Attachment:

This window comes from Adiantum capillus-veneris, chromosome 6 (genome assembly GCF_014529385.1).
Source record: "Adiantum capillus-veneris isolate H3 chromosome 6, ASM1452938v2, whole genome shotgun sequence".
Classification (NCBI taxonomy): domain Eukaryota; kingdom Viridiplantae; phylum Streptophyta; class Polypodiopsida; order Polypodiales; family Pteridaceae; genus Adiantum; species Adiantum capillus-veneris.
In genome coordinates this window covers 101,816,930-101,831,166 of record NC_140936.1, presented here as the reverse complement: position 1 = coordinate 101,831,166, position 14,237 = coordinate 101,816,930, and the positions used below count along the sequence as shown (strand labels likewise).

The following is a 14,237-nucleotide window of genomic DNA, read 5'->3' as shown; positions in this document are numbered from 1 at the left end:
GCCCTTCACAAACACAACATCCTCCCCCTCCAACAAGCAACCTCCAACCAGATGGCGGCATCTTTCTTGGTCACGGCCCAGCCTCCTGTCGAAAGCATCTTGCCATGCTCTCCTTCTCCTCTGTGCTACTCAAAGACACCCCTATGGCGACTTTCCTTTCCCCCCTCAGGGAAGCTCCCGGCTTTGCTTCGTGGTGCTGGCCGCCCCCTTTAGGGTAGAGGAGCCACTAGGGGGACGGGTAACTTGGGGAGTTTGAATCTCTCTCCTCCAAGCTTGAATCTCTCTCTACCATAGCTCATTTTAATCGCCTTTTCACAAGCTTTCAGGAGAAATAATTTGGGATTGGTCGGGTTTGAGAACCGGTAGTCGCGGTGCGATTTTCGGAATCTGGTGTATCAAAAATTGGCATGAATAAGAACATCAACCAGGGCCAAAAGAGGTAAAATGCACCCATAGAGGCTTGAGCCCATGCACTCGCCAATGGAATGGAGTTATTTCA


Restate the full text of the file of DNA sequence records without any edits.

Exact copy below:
This window comes from Adiantum capillus-veneris, chromosome 6 (genome assembly GCF_014529385.1).
Source record: "Adiantum capillus-veneris isolate H3 chromosome 6, ASM1452938v2, whole genome shotgun sequence".
Classification (NCBI taxonomy): domain Eukaryota; kingdom Viridiplantae; phylum Streptophyta; class Polypodiopsida; order Polypodiales; family Pteridaceae; genus Adiantum; species Adiantum capillus-veneris.
In genome coordinates this window covers 101,816,930-101,831,166 of record NC_140936.1, presented here as the reverse complement: position 1 = coordinate 101,831,166, position 14,237 = coordinate 101,816,930, and the positions used below count along the sequence as shown (strand labels likewise).

The following is a 14,237-nucleotide window of genomic DNA, read 5'->3' as shown; positions in this document are numbered from 1 at the left end:
GCCCTTCACAAACACAACATCCTCCCCCTCCAACAAGCAACCTCCAACCAGATGGCGGCATCTTTCTTGGTCACGGCCCAGCCTCCTGTCGAAAGCATCTTGCCATGCTCTCCTTCTCCTCTGTGCTACTCAAAGACACCCCTATGGCGACTTTCCTTTCCCCCCTCAGGGAAGCTCCCGGCTTTGCTTCGTGGTGCTGGCCGCCCCCTTTAGGGTAGAGGAGCCACTAGGGGGACGGGTAACTTGGGGAGTTTGAATCTCTCTCCTCCAAGCTTGAATCTCTCTCTACCATAGCTCATTTTAATCGCCTTTTCACAAGCTTTCAGGAGAAATAATTTGGGATTGGTCGGGTTTGAGAACCGGTAGTCGCGGTGCGATTTTCGGAATCTGGTGTATCAAAAATTGGCATGAATAAGAACATCAACCAGGGCCAAAAGAGGTAAAATGCACCCATAGAGGCTTGAGCCCATGCACTCGCCAATGGAATGGAGTTATTTCA